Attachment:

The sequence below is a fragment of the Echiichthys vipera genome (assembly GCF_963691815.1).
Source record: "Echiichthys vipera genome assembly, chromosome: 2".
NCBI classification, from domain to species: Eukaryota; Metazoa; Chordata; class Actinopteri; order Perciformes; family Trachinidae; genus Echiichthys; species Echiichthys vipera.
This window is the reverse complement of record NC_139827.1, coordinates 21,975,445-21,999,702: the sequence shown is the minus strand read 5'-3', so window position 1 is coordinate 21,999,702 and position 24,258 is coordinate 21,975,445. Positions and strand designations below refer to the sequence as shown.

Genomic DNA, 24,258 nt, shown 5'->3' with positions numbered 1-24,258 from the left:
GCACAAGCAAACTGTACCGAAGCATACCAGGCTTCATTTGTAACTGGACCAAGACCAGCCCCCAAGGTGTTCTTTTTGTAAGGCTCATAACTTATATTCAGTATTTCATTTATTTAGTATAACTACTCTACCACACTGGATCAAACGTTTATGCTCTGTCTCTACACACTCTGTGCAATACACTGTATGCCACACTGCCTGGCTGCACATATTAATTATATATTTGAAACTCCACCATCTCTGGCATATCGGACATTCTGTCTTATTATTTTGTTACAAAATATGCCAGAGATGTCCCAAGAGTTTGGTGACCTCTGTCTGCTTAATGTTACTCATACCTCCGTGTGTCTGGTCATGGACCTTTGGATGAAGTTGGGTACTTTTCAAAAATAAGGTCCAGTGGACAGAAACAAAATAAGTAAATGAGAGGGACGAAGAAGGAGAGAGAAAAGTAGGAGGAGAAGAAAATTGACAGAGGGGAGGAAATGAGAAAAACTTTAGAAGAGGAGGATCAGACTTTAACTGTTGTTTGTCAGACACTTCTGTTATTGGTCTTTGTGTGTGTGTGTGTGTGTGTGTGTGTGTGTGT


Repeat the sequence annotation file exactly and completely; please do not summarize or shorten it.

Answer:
The sequence below is a fragment of the Echiichthys vipera genome (assembly GCF_963691815.1).
Source record: "Echiichthys vipera genome assembly, chromosome: 2".
NCBI classification, from domain to species: Eukaryota; Metazoa; Chordata; class Actinopteri; order Perciformes; family Trachinidae; genus Echiichthys; species Echiichthys vipera.
This window is the reverse complement of record NC_139827.1, coordinates 21,975,445-21,999,702: the sequence shown is the minus strand read 5'-3', so window position 1 is coordinate 21,999,702 and position 24,258 is coordinate 21,975,445. Positions and strand designations below refer to the sequence as shown.

Genomic DNA, 24,258 nt, shown 5'->3' with positions numbered 1-24,258 from the left:
GCACAAGCAAACTGTACCGAAGCATACCAGGCTTCATTTGTAACTGGACCAAGACCAGCCCCCAAGGTGTTCTTTTTGTAAGGCTCATAACTTATATTCAGTATTTCATTTATTTAGTATAACTACTCTACCACACTGGATCAAACGTTTATGCTCTGTCTCTACACACTCTGTGCAATACACTGTATGCCACACTGCCTGGCTGCACATATTAATTATATATTTGAAACTCCACCATCTCTGGCATATCGGACATTCTGTCTTATTATTTTGTTACAAAATATGCCAGAGATGTCCCAAGAGTTTGGTGACCTCTGTCTGCTTAATGTTACTCATACCTCCGTGTGTCTGGTCATGGACCTTTGGATGAAGTTGGGTACTTTTCAAAAATAAGGTCCAGTGGACAGAAACAAAATAAGTAAATGAGAGGGACGAAGAAGGAGAGAGAAAAGTAGGAGGAGAAGAAAATTGACAGAGGGGAGGAAATGAGAAAAACTTTAGAAGAGGAGGATCAGACTTTAACTGTTGTTTGTCAGACACTTCTGTTATTGGTCTTTGTGTGTGTGTGTGTGTGTGTGTGTGTGTGTGT